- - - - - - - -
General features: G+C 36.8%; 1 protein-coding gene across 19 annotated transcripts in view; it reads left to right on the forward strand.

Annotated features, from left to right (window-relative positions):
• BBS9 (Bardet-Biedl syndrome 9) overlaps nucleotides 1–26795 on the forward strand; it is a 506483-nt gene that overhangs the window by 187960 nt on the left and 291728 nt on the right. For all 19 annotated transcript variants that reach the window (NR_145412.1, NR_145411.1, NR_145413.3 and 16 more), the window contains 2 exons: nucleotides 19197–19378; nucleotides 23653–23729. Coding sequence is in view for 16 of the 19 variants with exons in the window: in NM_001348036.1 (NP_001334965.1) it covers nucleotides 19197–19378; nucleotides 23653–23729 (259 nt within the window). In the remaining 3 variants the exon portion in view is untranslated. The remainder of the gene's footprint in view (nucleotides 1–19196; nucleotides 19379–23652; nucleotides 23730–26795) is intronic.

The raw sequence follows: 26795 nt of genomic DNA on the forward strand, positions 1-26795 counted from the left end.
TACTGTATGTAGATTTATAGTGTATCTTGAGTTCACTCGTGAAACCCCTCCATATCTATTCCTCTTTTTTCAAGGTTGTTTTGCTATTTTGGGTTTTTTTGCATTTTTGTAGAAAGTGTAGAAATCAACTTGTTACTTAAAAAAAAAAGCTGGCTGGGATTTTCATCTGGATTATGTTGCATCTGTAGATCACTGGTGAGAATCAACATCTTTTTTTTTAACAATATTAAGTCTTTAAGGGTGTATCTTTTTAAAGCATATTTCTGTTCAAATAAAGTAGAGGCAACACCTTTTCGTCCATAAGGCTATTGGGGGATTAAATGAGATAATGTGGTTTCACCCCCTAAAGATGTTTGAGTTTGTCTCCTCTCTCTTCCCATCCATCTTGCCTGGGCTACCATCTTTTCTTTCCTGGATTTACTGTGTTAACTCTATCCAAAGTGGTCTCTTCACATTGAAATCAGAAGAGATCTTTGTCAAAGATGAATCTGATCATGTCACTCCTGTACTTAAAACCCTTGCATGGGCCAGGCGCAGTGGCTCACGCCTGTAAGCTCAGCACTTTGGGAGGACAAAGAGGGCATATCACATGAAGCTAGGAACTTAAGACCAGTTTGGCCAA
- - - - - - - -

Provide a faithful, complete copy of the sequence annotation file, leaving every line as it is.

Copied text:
General features: G+C 36.8%; 1 protein-coding gene across 19 annotated transcripts in view; it reads left to right on the forward strand.

Annotated features, from left to right (window-relative positions):
• BBS9 (Bardet-Biedl syndrome 9) overlaps nucleotides 1–26795 on the forward strand; it is a 506483-nt gene that overhangs the window by 187960 nt on the left and 291728 nt on the right. For all 19 annotated transcript variants that reach the window (NR_145412.1, NR_145411.1, NR_145413.3 and 16 more), the window contains 2 exons: nucleotides 19197–19378; nucleotides 23653–23729. Coding sequence is in view for 16 of the 19 variants with exons in the window: in NM_001348036.1 (NP_001334965.1) it covers nucleotides 19197–19378; nucleotides 23653–23729 (259 nt within the window). In the remaining 3 variants the exon portion in view is untranslated. The remainder of the gene's footprint in view (nucleotides 1–19196; nucleotides 19379–23652; nucleotides 23730–26795) is intronic.

The raw sequence follows: 26795 nt of genomic DNA on the forward strand, positions 1-26795 counted from the left end.
TACTGTATGTAGATTTATAGTGTATCTTGAGTTCACTCGTGAAACCCCTCCATATCTATTCCTCTTTTTTCAAGGTTGTTTTGCTATTTTGGGTTTTTTTGCATTTTTGTAGAAAGTGTAGAAATCAACTTGTTACTTAAAAAAAAAAGCTGGCTGGGATTTTCATCTGGATTATGTTGCATCTGTAGATCACTGGTGAGAATCAACATCTTTTTTTTTAACAATATTAAGTCTTTAAGGGTGTATCTTTTTAAAGCATATTTCTGTTCAAATAAAGTAGAGGCAACACCTTTTCGTCCATAAGGCTATTGGGGGATTAAATGAGATAATGTGGTTTCACCCCCTAAAGATGTTTGAGTTTGTCTCCTCTCTCTTCCCATCCATCTTGCCTGGGCTACCATCTTTTCTTTCCTGGATTTACTGTGTTAACTCTATCCAAAGTGGTCTCTTCACATTGAAATCAGAAGAGATCTTTGTCAAAGATGAATCTGATCATGTCACTCCTGTACTTAAAACCCTTGCATGGGCCAGGCGCAGTGGCTCACGCCTGTAAGCTCAGCACTTTGGGAGGACAAAGAGGGCATATCACATGAAGCTAGGAACTTAAGACCAGTTTGGCCAA